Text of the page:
TOPLINE A special forces unit of the Guinea Armed Forces ousted the country’s long-serving President Alpha Conde on Sunday in an apparent coup, causing global aluminum prices to soar over fears that the unrest in the West African nation could impact the supply of a raw material, bauxite, which is needed to make the metal.
The military unit which claims to have seized power announced that they have dissolved Guinea’s government, its constitution and closed its land and air borders.
The new military rulers have imposed a nationwide curfew “until further notice” and have said they plan to convene a meeting of Conde’s cabinet later on Monday.
Unrest in the world’s third-largest producer of bauxite has pushed aluminum prices to the highest level in over a decade.
Prices of the metal in the London Metal Exchange climbed by 1.8% on Monday to $2775.50 per ton—the highest it has been since May 2011.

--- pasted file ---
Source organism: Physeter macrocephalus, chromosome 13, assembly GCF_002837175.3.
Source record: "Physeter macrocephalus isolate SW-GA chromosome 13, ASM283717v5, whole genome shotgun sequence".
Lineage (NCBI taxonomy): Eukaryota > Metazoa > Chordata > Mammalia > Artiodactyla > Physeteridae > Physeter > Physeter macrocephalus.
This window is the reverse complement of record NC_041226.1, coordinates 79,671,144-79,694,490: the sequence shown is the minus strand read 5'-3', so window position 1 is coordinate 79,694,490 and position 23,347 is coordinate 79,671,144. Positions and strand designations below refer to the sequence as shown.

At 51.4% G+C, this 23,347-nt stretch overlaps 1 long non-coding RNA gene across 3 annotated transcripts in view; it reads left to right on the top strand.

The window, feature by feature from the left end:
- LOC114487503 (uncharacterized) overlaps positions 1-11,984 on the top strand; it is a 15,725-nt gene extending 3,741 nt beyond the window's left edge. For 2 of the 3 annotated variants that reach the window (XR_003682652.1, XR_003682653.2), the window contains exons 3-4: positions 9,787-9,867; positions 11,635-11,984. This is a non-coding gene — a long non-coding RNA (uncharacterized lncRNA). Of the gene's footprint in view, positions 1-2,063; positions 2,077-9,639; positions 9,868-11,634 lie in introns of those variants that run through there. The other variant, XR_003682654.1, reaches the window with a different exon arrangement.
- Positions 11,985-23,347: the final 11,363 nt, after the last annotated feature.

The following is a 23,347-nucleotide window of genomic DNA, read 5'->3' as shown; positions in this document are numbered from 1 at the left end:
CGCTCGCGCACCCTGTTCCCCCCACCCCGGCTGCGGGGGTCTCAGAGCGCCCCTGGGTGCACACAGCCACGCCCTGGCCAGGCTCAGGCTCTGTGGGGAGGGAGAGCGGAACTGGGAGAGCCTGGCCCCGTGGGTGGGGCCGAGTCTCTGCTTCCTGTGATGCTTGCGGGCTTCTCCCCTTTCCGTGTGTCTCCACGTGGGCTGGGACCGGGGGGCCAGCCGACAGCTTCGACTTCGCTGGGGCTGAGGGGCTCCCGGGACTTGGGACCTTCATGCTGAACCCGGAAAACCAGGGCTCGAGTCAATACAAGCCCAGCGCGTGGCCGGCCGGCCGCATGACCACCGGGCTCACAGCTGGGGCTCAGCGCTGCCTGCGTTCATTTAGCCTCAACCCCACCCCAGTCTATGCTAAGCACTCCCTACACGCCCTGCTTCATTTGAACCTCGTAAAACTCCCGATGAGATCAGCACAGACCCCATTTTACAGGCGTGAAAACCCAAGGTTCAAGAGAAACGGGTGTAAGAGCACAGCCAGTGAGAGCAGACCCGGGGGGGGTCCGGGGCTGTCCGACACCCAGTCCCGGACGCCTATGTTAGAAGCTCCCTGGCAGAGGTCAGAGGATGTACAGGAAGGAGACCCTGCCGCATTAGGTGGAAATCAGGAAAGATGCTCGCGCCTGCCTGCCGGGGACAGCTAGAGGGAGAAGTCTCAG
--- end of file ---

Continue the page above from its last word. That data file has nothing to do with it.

In China, the aluminum futures jumped up nearly 3.5% to around $3,400 (CNY 21,970)—the highest it has been since 2006—before leveling off at around 2.3%.
Following the announcement of the coup, the U.S. State Department issued a statement in which it said: “The United States condemns today’s events in Conakry… We urge all parties to forego violence and any efforts not supported by the Constitution and stand by the rule of law.”
64 million metric tonnes. That’s the amount of bauxite that Guinea produced in 2019 putting it third in the world behind Australia and China in terms of annual production. The country also holds the largest reserve of the aluminum ore in the world at 40 billion tons.
Despite worldwide condemnation, the coup reportedly sparked celebrations in some quarters of the nation’s capital Conakry. Last year, the ousted president Conde secured a third term in an election that was marred by violent protests, claims of fraud, and controversy over changes to the country’s constitution to remove a two-term presidential limit. His return to power had sparked demonstrations in parts of the country which led to several deaths and hundreds of arrests. One Western diplomat told AFP that Sunday’s coup may have been sparked by the Conde government’s decision to dismiss a senior commander in the special forces—sparking a rebellion from some of the members of its group.
By Siladitya Ray, Forbes Staff